Under the pressure of State requirements to build 82,000 new units by 2031, San Francisco’s proposed upzoning plan poses a direct threat to the neighborhood by dramatically raising height limits from 4 stories to an imposing range of 6 to 14 stories, endangering the unique and historic character of these areas and impacting the viability of our small business corridors. The State has allowed San Francisco to recognize a portion of the City's existing pipeline of housing towards our mandate, leaving approximately 36,000 units by 2031. This should mitigate the need for such extensive and aggressive upzoning. The extent of these changes can be viewed on the Upzoning Interactive Map, exposing the widespread nature of these plans.
There are more practical and community-friendly alternatives available. These include repurposing existing buildings to increase density within existing zoning limits and converting office spaces into residential units. San Francisco has taken steps in this direction, recently rezoning 120,000 lots to support the development of 4 and 6-plexes, adding capacity to over 480,000 potential housing units (if only a small percentage are built, this alone should be sufficient to meet our mandate). Moreover, the city has streamlined its permitting process to expedite these developments and placed on the ballot a $300M Affordable Housing Bond. Furthermore, addressing the issue of nearly 40,000 vacant units in the city and finding ways to make them available is crucial. In contrast, the State Density Bonus, a state-approved approach, permits exceeding current height limits for projects that include a minimal, and often insufficient quota, of affordable housing. Learn more about the State's overreach.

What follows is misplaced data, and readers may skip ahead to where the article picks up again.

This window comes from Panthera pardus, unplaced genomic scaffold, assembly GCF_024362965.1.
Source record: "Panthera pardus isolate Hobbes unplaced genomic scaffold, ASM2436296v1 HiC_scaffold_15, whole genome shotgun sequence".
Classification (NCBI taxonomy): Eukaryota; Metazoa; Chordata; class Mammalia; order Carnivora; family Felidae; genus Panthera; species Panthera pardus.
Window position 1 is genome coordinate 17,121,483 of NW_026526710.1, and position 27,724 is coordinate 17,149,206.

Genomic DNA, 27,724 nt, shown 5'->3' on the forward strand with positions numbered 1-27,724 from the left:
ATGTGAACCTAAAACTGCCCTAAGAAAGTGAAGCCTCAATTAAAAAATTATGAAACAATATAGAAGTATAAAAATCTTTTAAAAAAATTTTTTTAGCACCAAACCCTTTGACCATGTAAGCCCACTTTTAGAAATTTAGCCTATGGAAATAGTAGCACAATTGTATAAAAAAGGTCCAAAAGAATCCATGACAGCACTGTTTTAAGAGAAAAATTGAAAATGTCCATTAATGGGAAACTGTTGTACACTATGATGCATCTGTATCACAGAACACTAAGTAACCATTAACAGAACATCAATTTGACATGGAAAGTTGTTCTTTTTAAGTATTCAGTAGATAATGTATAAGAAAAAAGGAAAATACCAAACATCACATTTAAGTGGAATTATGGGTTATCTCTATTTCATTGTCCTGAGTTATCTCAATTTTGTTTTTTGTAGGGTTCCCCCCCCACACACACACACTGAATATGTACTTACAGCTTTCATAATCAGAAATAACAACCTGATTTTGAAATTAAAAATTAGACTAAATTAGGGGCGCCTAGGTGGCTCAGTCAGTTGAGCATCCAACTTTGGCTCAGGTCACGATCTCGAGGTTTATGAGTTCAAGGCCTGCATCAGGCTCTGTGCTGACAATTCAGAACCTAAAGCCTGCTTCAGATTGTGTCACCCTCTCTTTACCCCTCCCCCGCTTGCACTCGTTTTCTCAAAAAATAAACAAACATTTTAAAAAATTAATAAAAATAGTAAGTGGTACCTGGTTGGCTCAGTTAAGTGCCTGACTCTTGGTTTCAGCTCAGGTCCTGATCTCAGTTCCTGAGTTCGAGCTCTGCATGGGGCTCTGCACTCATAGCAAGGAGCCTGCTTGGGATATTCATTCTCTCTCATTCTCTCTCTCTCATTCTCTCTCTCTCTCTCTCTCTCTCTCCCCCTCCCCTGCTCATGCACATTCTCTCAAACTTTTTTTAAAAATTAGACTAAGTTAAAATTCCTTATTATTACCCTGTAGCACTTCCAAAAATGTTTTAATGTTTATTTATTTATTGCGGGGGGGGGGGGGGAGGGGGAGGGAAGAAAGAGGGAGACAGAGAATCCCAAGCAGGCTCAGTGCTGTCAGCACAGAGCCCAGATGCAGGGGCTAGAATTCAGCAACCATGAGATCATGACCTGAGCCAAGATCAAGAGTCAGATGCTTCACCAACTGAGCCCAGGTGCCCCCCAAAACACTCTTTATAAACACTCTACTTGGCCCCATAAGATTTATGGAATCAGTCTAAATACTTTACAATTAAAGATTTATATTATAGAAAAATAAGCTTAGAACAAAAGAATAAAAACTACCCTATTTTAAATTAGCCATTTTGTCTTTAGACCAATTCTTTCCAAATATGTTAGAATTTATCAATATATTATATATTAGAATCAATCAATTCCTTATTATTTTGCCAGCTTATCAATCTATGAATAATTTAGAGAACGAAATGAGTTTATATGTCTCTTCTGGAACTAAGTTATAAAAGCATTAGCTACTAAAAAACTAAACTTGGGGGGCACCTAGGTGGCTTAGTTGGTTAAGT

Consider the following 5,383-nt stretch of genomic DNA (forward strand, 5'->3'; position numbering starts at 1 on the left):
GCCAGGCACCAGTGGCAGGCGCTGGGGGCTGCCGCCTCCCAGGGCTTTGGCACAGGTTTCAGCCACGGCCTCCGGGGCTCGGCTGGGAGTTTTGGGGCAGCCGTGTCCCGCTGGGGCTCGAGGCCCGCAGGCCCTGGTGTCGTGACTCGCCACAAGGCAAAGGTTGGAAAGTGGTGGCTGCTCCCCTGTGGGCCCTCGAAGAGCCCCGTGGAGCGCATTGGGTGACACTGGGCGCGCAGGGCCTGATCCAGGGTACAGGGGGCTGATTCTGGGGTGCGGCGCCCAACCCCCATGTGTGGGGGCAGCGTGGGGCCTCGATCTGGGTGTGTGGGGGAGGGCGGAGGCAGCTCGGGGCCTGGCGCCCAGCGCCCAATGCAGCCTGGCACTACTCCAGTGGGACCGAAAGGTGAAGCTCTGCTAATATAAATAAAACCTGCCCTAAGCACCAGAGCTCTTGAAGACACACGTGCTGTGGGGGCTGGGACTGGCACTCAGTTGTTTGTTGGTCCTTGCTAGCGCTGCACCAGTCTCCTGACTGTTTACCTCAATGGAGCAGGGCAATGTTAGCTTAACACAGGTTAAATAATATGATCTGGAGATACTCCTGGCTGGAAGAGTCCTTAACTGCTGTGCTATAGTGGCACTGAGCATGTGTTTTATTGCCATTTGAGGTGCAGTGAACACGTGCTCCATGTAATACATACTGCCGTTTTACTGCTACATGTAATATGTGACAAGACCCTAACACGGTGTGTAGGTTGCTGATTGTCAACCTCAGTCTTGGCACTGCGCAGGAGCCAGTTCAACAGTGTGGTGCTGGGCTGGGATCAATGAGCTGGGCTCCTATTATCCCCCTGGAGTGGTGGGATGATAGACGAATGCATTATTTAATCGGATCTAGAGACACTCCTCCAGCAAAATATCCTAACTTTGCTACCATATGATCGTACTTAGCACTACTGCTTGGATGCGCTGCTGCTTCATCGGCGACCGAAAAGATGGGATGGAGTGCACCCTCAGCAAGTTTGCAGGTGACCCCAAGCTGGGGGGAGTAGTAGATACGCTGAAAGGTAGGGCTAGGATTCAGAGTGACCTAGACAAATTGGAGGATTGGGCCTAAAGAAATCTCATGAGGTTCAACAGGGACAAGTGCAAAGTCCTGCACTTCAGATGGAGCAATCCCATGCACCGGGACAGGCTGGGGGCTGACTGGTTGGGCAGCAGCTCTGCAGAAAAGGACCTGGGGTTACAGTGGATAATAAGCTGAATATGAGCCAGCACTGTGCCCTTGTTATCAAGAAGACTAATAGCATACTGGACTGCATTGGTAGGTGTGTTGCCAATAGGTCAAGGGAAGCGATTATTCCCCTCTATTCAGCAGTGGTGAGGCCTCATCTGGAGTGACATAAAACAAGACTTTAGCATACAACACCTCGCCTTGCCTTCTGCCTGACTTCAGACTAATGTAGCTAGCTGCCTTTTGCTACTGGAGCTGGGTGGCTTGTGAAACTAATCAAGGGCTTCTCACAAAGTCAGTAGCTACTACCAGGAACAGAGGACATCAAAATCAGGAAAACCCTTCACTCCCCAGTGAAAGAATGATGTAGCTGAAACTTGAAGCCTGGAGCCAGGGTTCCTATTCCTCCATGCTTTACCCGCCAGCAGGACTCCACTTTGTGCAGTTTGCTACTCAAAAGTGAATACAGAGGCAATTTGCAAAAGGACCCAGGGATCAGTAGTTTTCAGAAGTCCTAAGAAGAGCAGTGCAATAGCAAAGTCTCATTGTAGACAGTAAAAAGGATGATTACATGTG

Additionally, this directive lacks financial backing. The State's requirement for San Francisco to augment its housing inventory by 82,000 units by 2031 implies a potential 25% surge in the population, approximately 200,000 people. This raises critical questions about funding for the necessary infrastructure, including water, sewer, electricity, police, firefighting services, public transit, parking, educational facilities, parks, and other essential amenities.
The city already has sufficient capacity to fulfill State housing requirements without undermining the fabric of our neighborhoods. Current policies are prioritizing hypothetical future residents over the existing community. The City's approach favors upzoning that encourages the development of luxury high-rises. It neglects the interests and well-being of current residents, does not guarantee affordable housing, and disregards San Francisco's established and historic landscape.
Join Neighborhoods United SF
Together, we can advocate for housing solutions that are well-integrated and considerate of the existing urban landscape. To understand more about this critical issue and its impact on various neighborhoods throughout the city and to stay informed, visit Neighborhoods United SF.